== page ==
life with no problems, chances are that you will end up being a
weak, weak Christian.
quotation that I liked best in preparation for the sermon for today
was by the Spanish poet, Oretaga, talking about the very famous
French impressionist artist by the name of Gauguin. The artist,
Gauguin, achieved success early in life. He was famous even in his
younger days. What happens to many people who achieve great success
in their early life is that they lean back and rest on their
laurels. As the years passed by, Gauguin became very non-productive
in his art and he ultimately attempted suicide. Oretega, the Spanish
poet, says of him, “His creative energies degenerated into
hobbies.” Yes, “his creative energies degenerated into
hobbies.” What a terrible thing to say about anyone. Their
energies degenerated into hobbies.
when the creative energy of the Holy Spirit in us degenerates into a
hobby, where Christianity becomes one more hobby among others, it is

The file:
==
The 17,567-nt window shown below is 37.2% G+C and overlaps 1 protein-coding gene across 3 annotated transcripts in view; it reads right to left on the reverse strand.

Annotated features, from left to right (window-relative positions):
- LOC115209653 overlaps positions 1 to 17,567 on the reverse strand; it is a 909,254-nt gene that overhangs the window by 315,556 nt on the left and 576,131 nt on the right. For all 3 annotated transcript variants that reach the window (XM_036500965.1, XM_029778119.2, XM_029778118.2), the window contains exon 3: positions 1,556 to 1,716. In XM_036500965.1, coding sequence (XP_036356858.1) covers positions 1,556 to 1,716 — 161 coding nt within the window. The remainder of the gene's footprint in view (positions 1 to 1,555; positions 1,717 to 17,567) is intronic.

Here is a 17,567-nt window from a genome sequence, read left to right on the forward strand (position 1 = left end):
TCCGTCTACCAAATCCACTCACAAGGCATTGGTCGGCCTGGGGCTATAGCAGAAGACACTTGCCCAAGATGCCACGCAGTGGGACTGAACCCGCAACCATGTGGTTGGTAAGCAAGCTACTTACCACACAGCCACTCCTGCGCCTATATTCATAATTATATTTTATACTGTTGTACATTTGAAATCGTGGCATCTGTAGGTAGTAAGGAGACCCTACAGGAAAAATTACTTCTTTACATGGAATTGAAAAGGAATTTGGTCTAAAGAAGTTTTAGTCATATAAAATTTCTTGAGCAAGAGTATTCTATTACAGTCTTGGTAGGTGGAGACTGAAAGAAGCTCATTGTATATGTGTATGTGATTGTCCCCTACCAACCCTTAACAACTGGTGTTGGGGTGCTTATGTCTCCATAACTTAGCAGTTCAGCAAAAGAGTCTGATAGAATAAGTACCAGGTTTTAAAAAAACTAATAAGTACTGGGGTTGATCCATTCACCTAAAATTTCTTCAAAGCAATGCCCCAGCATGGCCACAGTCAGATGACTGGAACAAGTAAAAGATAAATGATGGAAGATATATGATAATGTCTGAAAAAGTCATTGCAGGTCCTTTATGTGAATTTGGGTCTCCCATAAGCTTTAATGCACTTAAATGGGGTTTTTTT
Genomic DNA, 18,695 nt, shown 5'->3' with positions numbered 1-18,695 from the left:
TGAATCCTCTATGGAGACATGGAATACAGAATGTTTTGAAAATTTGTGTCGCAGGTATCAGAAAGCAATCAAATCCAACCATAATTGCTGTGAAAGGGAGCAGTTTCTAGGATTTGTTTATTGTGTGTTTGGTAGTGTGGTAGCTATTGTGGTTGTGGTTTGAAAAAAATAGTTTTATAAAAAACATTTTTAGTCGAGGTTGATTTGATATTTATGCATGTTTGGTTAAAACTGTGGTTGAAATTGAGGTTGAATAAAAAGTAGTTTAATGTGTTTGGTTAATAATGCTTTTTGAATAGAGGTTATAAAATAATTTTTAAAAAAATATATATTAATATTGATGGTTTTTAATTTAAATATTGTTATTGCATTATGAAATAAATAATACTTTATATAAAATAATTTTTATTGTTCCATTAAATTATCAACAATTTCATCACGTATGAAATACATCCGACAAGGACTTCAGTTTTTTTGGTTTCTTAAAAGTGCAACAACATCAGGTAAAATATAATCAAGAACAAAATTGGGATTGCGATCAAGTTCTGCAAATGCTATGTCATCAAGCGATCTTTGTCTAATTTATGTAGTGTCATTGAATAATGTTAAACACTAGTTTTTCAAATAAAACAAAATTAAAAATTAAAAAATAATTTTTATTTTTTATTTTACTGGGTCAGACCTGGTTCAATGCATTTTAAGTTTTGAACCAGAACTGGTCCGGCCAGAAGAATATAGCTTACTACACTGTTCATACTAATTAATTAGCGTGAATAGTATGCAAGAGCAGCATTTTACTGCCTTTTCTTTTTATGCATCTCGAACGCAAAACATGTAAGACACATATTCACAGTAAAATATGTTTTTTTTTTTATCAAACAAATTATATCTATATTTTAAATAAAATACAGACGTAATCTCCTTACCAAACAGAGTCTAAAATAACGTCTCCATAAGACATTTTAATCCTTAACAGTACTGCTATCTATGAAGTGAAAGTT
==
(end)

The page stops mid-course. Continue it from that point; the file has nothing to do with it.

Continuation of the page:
a way to commit spiritual suicide.
so as we approach this gospel lesson for today from Matthew 10 and
Luke 12, where Jesus Christ pulled the disciples apart from and away
from the crowd. Jesus
knew the crowds would always be large in number and the committed
disciples would be few. Jesus said to his disciples: “I have not
come to bring peace to this earth but division. I have come to bring
fire, fire in the belly and fire in the soul. And a son will be
against his father and a daughter will be against her mother and
daughter in law against her mother in law. There will be divisions
in the family. And whoever loves his mother or father or brother or
sister or family or friend more than me and my mission in this world
is not worthy of being my disciple.
a world like ours, I believe that there is no greater temptation in
the church today than to be a complacent, middle class, soft bellied